Yankees Editorial: Ranking My Favorite Baseball Movies of All-Time

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Mandatory Credit: news.moviefone.com

#9. Eight Men Out (1988)

Based upon the Eliot Azinov novel, 8 Men Out, the story attempts to take a historical look at the 1919 Chicago White Sox, later dubbed The Black Sox. The movie has always held a special place with me, because I’m a history guy, and a baseball history nut. I love period movies, and director John Sayles did a wonderful job taking us back to the dawn of the roaring twenties.

The other thing I love about the movie, is that it is loaded with familiar faces, such as John Cusack as Buck Weaver, Charlie Sheen as Happy Felsch, Christopher Lloyd (Doc Brown) as Bill Burns, John Mahoney as Kid Gleason, and Michael Rooker as Chick Gandil just to name a few. The plot puts us with the White Sox on the verge of clinching the American League pennant, and headed to the World Series as the heavy favorites against the National League Cincinnati Reds.

Unlike the modern World Series, the 1919 version was a best-of-nine. Several players were unhappy about their pay, including Eddie Cicotte, portrayed by David Strathairn (Also of A League of Their Own), who had been ordered benched by cheapskate owner Charles Comiskey, to avoid having to pay Cicotte performance-based bonuses.

Multiple players were on the take, as gamblers with big money backing them, saw this as an opportunity to make even more cash, by fixing the series against the underdog Reds. Cicotte and Lefty Williams both got leveled in the first two games of the series, but unfortunately for the Black Sox, their promised pay for poor play, failed to come through. The fix might have been in, but some began to backpedal, and refused to take any further part. The Sox win Game Three, which upset the gamblers and begin to put threats of violence into motion against some of the players and their families.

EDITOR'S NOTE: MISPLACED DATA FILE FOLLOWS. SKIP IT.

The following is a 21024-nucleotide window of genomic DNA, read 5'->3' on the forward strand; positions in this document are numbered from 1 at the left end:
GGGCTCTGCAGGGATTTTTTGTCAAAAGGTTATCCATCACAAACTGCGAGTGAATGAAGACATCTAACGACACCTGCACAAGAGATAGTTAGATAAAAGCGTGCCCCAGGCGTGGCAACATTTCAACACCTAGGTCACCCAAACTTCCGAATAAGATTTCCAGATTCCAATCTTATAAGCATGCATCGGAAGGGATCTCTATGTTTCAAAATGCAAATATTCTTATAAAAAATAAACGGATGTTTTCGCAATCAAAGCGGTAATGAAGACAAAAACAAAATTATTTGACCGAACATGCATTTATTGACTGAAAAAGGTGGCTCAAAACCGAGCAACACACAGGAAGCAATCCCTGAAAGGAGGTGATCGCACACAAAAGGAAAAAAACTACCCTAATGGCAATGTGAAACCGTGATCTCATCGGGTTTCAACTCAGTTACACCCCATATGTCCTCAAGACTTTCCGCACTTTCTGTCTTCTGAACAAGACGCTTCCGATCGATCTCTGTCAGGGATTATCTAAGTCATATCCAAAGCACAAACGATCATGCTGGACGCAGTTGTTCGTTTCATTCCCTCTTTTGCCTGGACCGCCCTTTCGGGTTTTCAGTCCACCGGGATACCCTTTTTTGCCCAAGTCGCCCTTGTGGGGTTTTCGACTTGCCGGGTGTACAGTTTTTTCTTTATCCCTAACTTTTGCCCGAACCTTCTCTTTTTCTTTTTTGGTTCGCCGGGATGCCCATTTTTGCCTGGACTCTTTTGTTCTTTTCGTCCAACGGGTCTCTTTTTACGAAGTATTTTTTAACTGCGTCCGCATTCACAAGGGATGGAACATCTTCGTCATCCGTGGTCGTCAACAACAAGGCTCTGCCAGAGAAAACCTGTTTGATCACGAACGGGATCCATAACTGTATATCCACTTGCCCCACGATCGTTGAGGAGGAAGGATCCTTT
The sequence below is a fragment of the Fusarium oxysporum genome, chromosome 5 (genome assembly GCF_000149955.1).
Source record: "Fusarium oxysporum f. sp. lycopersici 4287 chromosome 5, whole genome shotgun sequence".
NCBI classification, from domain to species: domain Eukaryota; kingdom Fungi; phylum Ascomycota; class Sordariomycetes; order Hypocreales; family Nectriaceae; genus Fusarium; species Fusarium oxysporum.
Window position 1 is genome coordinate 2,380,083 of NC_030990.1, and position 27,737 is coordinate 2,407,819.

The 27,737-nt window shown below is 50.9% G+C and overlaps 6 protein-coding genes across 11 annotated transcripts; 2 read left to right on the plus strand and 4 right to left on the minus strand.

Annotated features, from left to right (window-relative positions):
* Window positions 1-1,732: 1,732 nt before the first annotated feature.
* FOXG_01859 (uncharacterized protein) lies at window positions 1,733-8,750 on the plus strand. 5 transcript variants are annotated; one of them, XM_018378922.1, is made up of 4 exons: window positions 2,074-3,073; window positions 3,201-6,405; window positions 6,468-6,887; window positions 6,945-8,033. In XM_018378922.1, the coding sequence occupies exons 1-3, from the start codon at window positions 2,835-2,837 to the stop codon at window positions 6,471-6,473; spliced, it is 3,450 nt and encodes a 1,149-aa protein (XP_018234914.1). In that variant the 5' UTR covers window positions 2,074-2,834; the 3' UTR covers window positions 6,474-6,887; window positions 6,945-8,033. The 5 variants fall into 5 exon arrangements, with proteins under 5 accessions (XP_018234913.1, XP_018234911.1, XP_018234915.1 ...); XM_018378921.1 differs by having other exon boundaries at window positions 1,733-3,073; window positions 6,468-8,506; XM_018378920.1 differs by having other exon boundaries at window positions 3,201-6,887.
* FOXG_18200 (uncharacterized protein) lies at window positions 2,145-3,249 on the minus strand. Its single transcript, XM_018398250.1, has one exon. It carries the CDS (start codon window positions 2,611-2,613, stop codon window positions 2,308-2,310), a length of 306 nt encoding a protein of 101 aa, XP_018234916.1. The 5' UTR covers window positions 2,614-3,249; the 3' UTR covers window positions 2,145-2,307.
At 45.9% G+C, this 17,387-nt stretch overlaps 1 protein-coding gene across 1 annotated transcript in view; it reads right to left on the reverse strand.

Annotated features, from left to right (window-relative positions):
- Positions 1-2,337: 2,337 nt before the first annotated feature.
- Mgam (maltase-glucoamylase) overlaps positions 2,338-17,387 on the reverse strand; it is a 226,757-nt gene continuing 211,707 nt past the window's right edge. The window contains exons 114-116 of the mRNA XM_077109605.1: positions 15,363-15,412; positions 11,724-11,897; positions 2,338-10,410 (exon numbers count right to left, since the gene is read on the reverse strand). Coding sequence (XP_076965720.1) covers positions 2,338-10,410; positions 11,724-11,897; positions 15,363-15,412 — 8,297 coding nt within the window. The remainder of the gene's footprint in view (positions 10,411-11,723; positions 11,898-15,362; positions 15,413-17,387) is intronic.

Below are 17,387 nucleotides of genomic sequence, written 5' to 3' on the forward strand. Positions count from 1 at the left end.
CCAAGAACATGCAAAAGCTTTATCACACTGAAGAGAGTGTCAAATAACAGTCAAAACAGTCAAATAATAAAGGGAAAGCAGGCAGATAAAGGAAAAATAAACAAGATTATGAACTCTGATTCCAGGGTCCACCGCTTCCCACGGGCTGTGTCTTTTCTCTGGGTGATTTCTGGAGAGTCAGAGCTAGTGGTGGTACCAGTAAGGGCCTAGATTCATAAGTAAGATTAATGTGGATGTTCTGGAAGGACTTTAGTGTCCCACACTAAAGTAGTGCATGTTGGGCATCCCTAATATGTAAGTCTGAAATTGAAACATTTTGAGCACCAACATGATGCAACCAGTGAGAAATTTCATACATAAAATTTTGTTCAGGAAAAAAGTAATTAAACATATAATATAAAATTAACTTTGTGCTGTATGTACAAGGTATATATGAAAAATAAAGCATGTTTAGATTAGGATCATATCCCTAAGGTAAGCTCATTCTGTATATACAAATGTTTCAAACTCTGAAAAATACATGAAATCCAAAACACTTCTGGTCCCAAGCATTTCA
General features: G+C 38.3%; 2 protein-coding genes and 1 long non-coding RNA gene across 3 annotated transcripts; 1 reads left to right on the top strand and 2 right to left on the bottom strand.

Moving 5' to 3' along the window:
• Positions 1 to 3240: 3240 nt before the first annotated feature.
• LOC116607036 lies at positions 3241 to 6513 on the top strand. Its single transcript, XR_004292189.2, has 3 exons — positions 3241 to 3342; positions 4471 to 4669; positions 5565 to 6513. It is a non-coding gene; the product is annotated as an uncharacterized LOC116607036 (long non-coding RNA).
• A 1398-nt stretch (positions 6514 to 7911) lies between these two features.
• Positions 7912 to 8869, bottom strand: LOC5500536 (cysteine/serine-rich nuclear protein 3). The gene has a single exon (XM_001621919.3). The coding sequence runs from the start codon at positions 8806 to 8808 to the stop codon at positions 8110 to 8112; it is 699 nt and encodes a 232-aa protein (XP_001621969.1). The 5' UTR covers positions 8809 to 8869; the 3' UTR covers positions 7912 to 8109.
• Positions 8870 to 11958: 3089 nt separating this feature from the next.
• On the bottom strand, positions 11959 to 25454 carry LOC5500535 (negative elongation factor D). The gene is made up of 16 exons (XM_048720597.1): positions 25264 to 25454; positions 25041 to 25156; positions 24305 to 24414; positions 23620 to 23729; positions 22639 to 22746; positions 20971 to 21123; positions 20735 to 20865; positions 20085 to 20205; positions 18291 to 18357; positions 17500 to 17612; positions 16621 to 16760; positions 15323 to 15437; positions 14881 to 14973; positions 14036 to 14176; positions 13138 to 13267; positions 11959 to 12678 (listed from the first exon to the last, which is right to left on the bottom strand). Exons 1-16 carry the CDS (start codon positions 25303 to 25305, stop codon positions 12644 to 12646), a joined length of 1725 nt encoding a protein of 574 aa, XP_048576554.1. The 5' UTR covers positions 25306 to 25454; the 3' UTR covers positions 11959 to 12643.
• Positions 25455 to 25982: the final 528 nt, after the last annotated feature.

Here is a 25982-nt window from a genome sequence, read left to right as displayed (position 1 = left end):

All while this was occurring, two of the players who eventually were banned for life, Buck Weaver and Shoeless Joe Jackson, played hard and put up excellent numbers during the series. It was their knowledge of the fix, and inability to report it, which most likely cost both their careers.

During the series, a pair of sportswriters begin to hear the whispers of the fix, and start taking notes of plays that seem hokey. By the time all was said and done, the Sox had lost the series 5 games to 3, and the baseball world was turned on it’s ear. After the eight players that were accused of being in on the fix were acquitted during their trial, the baseball owners hired and handed all-wielding power to one Judge Kennesaw Mountain Landis, who quickly banned all eight players for life, never to be involved in professional baseball again.

As with any historical period film, there are bound to be inaccuracies due to budget and time restraints, but the reason I love this film so much, is because it brings to light the saddest period in baseball history, while showing that some players, even having knowledge of the fix, most likely were punished much harsher than they should’ve been, like Weaver and Jackson.